We are blessed
We are loveless
We are cold and we are kind
We are stressed
We are so thankless
We are deaf and we are blind
We are pained and we are joyless
And we’re at a fork in the road
We go home to loving families
And we are sleeping in the cold*
Here in the MatternCo household, my better half is a high school teacher. This means we take summertime seriously.
We make bold proclamations that set the tones for our summers. The summers we both coached cross country were epic Summers of Running. When the marriage needed a little TLC? That was the Summer of Noel & Sarah. When we needed to buckle down and get some projects done? Summer of Work. Want to get outside more often? Summer of Adventure. You get the idea.
This summer, it feels like the world outside is ripping apart at the seams. More than usual, anyway.
So, this might be as good a time as any to declare this (despite all appearances to the contrary) a: Summer of Love.
I’ve been thinking about love a lot lately. And not just the loaded notion of romantic love or the familiar kind of family love.
I’ve been thinking about the broader kind of love that connects an individual with humanity, and even— or maybe especially— beyond humanity. That pure and uncomplicated and universal and maybe even eternal kind of love.
(Channeling your inner flower child yet? Turning up that Patrick Park?)
My husband and I spent late June walking through the English countryside. While we were there, my Britophilia grew beyond Dickens and Austen and the Great British Baking Show. Beyond the stunning open countryside, the amazing British trail system and the humanity of British Airways. Beyond even the engaged, informed and ever-polite British public.
OK, I admit it. I fell in love with England’s cows.
I should add that we did see more cows than people on our walks. And in each big, open, curious cow face I saw the same loving gazes of my creatures back home. They all seemed connected somehow.
We came home to our own house of creatures to find Porter, one of our elderly cats, doing very poorly. A week later, she died.
We weren’t ready for it.
This is, I suppose, how these kinds of things go when love is involved.
I should back up and tell you a little more about Porter, because it was a gift to know her. We adopted her and her brother from a litter of strays when my husband and I moved in together 17 years ago. She was the runt of the litter, was often bullied by her much larger and tougher brother, and liked to hide in my office closet.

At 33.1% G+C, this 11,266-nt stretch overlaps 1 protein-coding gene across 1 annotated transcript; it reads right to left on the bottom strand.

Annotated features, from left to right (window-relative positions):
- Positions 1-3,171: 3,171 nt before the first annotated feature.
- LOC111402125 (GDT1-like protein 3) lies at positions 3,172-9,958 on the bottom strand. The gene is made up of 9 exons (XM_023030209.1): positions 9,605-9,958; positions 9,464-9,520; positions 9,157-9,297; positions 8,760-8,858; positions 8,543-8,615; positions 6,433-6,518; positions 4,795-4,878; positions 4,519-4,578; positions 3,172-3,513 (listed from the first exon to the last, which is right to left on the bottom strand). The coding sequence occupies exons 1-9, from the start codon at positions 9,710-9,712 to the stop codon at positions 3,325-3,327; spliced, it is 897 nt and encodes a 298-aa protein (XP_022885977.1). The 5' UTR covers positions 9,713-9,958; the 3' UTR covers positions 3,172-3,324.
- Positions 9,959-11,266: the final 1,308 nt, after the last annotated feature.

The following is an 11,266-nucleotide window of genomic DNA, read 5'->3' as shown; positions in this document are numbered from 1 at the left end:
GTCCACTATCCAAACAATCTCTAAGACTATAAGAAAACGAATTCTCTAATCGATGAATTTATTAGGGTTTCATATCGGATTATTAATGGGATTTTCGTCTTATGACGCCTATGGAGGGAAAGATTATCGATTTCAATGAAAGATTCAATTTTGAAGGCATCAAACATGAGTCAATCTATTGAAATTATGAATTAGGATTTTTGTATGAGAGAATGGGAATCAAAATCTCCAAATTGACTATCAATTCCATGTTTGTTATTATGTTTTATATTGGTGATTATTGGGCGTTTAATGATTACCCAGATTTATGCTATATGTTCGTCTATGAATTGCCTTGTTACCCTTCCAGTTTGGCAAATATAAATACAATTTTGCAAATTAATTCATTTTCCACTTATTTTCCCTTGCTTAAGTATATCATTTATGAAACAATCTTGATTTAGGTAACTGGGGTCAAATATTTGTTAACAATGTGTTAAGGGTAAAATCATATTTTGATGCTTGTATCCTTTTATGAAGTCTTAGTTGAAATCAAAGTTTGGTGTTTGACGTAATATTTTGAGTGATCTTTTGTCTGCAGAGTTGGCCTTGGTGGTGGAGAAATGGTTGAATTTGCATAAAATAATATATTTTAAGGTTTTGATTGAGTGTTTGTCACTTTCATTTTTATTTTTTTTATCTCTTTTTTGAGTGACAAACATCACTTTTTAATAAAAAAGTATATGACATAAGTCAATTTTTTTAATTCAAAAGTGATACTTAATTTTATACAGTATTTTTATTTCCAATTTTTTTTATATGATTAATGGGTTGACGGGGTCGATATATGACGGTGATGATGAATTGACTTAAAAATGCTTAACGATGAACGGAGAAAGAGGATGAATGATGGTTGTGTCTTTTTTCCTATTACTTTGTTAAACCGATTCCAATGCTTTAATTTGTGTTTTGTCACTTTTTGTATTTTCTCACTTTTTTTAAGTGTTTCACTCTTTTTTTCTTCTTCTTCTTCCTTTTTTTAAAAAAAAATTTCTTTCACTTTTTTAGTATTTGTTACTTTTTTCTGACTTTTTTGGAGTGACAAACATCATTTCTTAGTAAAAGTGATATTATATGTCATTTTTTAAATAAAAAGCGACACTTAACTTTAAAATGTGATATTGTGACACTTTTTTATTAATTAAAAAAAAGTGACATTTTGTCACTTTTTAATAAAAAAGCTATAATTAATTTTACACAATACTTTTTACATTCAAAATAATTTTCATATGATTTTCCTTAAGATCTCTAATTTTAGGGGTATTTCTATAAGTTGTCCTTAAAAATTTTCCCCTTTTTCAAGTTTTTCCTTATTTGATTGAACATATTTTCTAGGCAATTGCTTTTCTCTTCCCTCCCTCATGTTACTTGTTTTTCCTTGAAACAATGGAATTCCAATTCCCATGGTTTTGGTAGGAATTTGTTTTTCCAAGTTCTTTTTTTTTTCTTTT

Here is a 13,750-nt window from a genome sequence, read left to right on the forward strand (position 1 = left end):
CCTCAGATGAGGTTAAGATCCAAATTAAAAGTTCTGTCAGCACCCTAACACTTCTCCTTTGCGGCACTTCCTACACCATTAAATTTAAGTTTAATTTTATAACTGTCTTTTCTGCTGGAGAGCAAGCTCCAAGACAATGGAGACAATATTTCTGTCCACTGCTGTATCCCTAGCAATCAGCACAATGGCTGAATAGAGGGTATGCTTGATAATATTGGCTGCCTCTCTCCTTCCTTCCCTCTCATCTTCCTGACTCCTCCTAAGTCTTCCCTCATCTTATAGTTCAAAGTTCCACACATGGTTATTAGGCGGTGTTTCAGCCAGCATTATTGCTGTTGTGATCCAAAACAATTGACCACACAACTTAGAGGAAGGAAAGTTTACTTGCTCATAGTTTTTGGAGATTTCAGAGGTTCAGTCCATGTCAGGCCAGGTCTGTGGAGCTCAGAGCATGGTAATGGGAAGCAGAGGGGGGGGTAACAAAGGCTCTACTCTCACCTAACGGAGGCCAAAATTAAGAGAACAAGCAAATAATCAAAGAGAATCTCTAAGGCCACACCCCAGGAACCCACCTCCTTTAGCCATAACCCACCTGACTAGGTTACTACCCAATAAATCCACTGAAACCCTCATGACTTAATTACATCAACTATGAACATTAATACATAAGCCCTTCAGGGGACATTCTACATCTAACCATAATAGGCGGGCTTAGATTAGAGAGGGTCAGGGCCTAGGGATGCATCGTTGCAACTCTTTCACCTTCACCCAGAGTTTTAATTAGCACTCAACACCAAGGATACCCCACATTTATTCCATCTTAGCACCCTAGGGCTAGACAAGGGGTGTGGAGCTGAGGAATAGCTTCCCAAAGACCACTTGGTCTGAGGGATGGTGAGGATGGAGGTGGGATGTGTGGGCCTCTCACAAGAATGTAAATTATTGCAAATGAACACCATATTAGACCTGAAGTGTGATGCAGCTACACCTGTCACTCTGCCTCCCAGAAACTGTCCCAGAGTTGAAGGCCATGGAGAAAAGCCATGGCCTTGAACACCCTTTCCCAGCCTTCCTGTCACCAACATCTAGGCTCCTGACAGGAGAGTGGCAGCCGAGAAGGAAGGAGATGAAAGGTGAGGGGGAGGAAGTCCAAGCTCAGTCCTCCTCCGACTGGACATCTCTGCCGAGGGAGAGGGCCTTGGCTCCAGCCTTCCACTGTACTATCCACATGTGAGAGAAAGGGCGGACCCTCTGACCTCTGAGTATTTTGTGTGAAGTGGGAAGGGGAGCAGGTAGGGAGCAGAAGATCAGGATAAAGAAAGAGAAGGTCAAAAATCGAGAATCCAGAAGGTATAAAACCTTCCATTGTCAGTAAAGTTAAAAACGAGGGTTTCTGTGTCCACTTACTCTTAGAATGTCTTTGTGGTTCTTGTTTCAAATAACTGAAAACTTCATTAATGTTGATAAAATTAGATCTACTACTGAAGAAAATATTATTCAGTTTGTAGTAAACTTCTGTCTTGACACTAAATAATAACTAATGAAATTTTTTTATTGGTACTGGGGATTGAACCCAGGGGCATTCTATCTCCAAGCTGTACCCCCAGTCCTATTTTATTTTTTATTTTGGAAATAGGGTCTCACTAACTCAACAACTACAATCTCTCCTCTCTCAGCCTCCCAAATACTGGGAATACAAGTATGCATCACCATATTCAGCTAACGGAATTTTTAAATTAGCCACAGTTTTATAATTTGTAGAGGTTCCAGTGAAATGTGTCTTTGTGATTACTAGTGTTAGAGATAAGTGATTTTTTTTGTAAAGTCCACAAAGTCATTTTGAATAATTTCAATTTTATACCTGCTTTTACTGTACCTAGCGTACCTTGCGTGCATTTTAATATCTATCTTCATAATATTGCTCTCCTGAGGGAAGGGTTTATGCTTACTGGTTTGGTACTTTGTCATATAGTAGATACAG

Beyond her quirks, she was the most loving creature I ever met. If there was an open lap, she was in it. If there was a hand free, she was leaning toward it. If there was a sweet talk to be had, she would talk back.
Our last week with her, we had a sense the end was near, but neither of us wanted to admit it. We put her on a pillow on the bed between us and every time one of us reached out to touch her (which was every few minutes or so), she would purr.
On her last day, she left the pillow and our touches to hide under the bed. I slept on the floor with a hand under the bed so I could keep touching her anyway. We pulled her out while she was dying and placed our hands on her. Even then, our touches seemed to comfort her. At least I hope they did.
After her death, I decided I would try out a Porter philosophy to life. One where I would try to see that same pure loving spirit—that one that was in Porter and in the English countryside cows— in everyone I met.
A few days later I was at a client’s dog-friendly office and a dog went up to a man who came in for our meeting. The man cradled the dog’s head and they gazed into each other’s eyes. It was like they were lost, beloved friends who had finally found each other again. Nothing this man could say during our meeting could make me see him in any other way than that.
I’m convinced that same loving spirit is there in each of us. I know you are too. It gets harder to see when we’re too busy, too muddled, too self-aware. It gets buried under ego and anger and violence and desperation and fear. But it’s there.